[LLVMdev] Embedded C Extensions

Peter Wiedermann pwiedermann at cogidata.com
Tue Feb 20 12:46:43 PST 2007


> > in the first step, we either have to backport the changes in the gcc
> > frontend or port llvm-gcc to a more recent version (with the 4.2
> > release on its way, this might be a good candidate). it appears,
> > resources are better spent for latter. are there major concerns
> > speaking against this approach? does anybody have a rough estimate of
> > the required effort?
> llvm-gcc is mostly affected by changes in the GCC trees.  From my initial
> investigation, it looks like there are a few minor changes (e.g.
> CONSTRUCTOR nodes are a bit different) but nothing major.  It may be
> possible to get a prototype 4.2-merged compiler up in a few weeks.
> My group has plans to eventually merge the apple gcc 4.2 compiler work
> into llvm-gcc.  This would sync the front-end with 4.2 and provide several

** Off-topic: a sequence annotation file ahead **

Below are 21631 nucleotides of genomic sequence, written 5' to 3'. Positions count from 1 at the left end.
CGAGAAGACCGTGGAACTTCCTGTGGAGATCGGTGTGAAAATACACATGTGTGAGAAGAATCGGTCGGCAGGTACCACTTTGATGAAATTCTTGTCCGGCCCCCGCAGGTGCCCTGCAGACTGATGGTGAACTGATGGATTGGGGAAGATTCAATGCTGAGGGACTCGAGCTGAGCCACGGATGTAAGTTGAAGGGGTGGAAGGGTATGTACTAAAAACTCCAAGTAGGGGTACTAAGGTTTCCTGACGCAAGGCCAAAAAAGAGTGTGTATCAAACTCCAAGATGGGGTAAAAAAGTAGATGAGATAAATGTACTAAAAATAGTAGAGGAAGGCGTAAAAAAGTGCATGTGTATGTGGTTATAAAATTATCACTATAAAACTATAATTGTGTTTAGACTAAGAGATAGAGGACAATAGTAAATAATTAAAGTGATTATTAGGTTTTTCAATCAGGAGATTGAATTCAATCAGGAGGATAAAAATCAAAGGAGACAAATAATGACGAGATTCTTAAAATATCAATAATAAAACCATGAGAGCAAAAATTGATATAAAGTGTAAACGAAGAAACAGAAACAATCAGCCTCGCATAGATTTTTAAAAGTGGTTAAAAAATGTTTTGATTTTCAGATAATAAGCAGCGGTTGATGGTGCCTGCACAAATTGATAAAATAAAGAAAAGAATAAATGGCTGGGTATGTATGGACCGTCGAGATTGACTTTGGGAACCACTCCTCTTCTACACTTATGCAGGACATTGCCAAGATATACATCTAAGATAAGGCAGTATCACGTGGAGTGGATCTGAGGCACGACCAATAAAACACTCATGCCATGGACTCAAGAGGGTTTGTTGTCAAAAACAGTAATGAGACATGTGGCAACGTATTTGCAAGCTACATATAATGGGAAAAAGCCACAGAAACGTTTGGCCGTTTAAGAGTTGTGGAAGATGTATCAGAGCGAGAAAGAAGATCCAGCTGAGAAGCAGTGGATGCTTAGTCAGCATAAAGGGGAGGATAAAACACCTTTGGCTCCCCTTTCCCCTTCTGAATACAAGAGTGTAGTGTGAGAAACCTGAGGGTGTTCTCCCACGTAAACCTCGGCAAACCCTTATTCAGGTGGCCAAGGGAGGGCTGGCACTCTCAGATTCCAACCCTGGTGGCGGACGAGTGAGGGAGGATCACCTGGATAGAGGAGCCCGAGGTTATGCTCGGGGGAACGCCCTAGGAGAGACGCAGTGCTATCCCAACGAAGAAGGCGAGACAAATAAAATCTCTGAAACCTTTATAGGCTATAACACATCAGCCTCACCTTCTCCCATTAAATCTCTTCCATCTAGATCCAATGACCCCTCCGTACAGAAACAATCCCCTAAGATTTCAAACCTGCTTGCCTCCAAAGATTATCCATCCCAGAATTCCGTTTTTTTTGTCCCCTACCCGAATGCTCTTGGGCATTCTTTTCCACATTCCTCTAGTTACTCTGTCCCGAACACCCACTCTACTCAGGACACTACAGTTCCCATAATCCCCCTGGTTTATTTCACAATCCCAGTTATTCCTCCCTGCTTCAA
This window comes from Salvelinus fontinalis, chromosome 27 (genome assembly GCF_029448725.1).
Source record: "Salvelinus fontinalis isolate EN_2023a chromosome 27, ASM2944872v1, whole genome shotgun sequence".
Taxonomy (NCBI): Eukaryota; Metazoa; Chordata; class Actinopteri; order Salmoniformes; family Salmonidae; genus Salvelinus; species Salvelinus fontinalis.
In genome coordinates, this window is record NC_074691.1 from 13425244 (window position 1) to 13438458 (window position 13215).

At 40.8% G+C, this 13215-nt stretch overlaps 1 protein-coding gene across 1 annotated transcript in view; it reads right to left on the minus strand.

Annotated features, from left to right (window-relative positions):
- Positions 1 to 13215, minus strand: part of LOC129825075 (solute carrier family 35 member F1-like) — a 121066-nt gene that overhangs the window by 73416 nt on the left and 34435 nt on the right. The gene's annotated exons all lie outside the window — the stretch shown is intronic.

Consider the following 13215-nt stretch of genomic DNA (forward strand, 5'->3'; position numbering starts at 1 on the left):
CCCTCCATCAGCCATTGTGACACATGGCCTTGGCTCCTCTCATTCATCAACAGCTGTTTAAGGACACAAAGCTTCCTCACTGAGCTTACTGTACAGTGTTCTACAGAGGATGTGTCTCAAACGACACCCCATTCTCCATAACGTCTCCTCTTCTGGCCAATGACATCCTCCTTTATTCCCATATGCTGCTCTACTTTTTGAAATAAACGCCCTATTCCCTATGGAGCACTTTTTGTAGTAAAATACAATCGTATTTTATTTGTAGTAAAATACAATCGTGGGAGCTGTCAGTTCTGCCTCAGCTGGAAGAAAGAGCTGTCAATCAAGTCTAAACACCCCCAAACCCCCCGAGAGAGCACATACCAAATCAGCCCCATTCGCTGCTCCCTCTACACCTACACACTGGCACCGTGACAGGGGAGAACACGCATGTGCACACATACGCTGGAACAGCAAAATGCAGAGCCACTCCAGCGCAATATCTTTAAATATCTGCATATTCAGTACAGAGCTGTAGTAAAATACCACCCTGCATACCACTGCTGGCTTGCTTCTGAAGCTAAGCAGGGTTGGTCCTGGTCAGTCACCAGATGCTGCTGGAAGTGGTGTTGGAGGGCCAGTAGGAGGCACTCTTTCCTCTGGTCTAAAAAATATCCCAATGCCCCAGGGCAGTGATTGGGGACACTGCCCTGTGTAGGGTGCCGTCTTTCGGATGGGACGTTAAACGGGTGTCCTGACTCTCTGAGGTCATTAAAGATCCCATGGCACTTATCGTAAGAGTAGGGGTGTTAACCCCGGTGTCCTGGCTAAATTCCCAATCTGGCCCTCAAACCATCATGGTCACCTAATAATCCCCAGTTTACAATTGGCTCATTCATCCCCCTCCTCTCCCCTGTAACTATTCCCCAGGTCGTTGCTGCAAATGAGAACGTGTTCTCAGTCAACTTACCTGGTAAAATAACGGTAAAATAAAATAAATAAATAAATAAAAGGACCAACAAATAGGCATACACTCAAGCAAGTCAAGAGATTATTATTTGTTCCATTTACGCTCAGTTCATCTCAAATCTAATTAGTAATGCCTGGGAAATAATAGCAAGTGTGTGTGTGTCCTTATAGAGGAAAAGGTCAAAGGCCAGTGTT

> other features contributed by apple (most of which may not be interesting
> to people on non-darwin platforms though).  Unfortunately, we don't have a
> definite timespan for this.  We'll most likely pick up this project in the
> next 3-4 months.  This may or may not be too late for you.

Because 3-4 months are a long time for us, i would like merge the 
llvm-gcc to a more recent version of gcc.

Actually the fixed-point support for gcc is developed in a 4.3 branch
which is regularly merged with the trunk. So there are 2 possible

   1) port llvm-gcc to the actual fixed-point branch (gcc 4.3)

   2) port llvm-gcc to gcc 4.2
      and backport the fixed-point extensions to that llvm-gcc4.2
      (i assume the backport will not be that much work because the
      frontends will not really differ)

I think the decision basically depends on your release plans.
If you want to keep track with the current 4.3 development, the first
approach would be the better one.
If you don't like a llvm-gcc release for every gcc release, the second
approach seems better to me.
So let me know about your preference.

kind regards

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